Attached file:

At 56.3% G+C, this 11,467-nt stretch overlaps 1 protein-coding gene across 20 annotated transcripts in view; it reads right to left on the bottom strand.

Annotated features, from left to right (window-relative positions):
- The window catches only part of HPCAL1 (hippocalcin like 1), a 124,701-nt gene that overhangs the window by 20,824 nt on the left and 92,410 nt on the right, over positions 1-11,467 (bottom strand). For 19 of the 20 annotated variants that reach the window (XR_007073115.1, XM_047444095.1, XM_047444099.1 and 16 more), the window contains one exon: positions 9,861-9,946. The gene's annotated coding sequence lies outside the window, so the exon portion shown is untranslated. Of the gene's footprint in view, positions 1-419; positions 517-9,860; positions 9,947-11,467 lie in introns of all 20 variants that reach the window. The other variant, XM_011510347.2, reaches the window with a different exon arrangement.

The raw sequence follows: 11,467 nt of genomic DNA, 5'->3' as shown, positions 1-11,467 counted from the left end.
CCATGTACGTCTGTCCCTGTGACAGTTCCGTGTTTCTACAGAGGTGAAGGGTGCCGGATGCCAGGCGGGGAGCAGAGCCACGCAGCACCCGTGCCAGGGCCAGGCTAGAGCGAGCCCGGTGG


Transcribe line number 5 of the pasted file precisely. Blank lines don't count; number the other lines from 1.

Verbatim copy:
CCATGTACGTCTGTCCCTGTGACAGTTCCGTGTTTCTACAGAGGTGAAGGGTGCCGGATGCCAGGCGGGGAGCAGAGCCACGCAGCACCCGTGCCAGGGCCAGGCTAGAGCGAGCCCGGTGG